The event sparked outrage, particularly on the Greek Cypriot side, which felt that its chances of return were fading even more.
Prime Minister Ersin Tatar, who announced the decision which was backed by Turkey, said that no violation of UN resolutions had been made by giving public access to the beachfront as this was a public area. Both Tatar and Turkey maintain that Maraş belongs to the TRNC but claimants to property in the fenced-off town will be heard.
Several observers have commented that no moves can be made regarding the area until it formally becomes a demilitarised zone and control is handed over to the civil authorities.
Greek Cypriot property claimants [Loizidou in 1989 and Xenides-Arestis in 2005] applied to Turkey and then to the ECHR for redress, the ECHR ruled that Loizidou be compensated. In 2005, the ECHR ruled that domestic remedies had not been exhausted and so the Immovable Property Commission (IPC) was formed. Since then, 180 million pounds sterling have been paid to claimants in compensation and two claimants were permitted to return to the north to reclaim their properties. Latterly, the IPC has run out of funds.
Over the past couple of years a new element regarding property claims in Maraş emerged. The head of the religious foundation, Evkaf, Dr İbrahim Benter, said that most of the property in Maraş belonged to the foundation. He said that those properties in the Maraş/Varosha region were illegally transferred to individuals under the British Administration. This claim was refuted because the British colonial government in 1960 had paid the Turkish Cypriot leadership 1.5 million pounds in compensation with the understanding that there could be no further claims to property rights.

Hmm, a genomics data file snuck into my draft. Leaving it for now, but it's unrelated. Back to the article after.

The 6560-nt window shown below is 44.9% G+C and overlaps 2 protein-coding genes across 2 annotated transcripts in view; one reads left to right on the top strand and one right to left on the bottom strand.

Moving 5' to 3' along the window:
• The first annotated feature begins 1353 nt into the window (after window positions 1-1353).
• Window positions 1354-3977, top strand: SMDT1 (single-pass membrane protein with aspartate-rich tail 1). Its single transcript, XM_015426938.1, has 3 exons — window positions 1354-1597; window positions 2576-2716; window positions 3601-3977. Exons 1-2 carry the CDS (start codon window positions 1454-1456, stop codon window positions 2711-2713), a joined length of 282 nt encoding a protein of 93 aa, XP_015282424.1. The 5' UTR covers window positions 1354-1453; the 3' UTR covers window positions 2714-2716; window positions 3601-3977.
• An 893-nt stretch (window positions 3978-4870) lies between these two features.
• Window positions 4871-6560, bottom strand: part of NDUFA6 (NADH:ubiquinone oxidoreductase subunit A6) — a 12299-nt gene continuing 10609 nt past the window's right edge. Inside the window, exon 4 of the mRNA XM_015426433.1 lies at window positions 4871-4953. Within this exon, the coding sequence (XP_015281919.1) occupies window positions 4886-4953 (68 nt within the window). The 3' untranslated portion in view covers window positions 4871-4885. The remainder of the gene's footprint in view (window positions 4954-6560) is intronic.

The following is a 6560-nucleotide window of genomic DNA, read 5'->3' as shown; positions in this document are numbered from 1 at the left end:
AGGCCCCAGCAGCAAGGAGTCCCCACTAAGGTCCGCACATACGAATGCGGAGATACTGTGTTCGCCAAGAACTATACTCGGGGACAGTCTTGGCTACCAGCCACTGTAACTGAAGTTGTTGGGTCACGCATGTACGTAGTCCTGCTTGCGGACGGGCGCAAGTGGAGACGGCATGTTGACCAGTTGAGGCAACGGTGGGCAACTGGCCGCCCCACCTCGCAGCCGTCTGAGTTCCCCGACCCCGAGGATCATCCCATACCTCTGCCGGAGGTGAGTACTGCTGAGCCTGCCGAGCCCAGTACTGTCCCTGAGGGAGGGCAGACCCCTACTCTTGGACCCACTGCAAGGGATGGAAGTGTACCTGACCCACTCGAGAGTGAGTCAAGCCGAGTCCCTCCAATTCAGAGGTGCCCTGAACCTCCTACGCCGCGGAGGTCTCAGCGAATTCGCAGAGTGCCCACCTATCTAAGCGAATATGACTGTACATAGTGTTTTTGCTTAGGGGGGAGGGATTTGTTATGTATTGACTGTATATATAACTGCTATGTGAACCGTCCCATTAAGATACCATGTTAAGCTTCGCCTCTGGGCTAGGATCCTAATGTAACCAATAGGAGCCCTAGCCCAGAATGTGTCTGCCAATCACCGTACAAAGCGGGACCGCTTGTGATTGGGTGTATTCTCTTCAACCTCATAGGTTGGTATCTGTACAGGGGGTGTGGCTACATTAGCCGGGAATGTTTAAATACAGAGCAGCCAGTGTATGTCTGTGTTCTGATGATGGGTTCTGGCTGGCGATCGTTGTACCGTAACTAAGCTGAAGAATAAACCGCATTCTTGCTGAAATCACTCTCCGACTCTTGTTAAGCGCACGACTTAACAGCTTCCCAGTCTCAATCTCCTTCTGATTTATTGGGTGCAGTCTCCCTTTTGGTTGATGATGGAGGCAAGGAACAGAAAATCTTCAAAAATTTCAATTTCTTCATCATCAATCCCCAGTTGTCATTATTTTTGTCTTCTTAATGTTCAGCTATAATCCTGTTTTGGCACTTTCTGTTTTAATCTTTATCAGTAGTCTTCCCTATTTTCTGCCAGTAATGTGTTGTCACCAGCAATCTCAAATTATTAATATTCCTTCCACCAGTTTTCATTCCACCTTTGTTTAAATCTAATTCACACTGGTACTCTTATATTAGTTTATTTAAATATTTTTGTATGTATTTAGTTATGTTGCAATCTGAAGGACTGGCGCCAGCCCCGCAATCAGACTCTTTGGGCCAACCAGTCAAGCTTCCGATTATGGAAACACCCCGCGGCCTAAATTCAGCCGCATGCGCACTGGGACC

In September 2019, former TRNC Prime Minister Ferdi Soyer dropped a bombshell on Evkaf claims to Maraş/Varosha. The Abdullah Pasha Foundation, which the Evkaf said was the owner of the fenced-off city of Varosha/Maraş, had been compensated and closed down in 1933, Soyer said. However, today, Dr Benter maintains that Evkaf still has those property rights. A claim backed by Turkey and Prime Minister Tatar.
All these elements add to the mix in a stalemate.
How will all this be resolved given that the act of reopening the town, albeit only the beachfront, has been said to jeopardise future Cyprus negotiations?
What will influence future negotiations is the outcome of the presidential elections on Sunday. Presidential candidate Prime Minister Ersin Tatar is from the right-wing, proposes two separate states and is backed by Turkey, meanwhile incumbent presidential candidate Mustafa Akinci has stuck to the idea of federation in an EU state. These are the two main candidates in the event of a run-off according to the polls. Amongst the others in the running are former prime minister and CTP leader Tufan Erhurman and Deputy Prime Minister Kudret Ozersay who is an independent candidate.
Yeniduzen, LGC News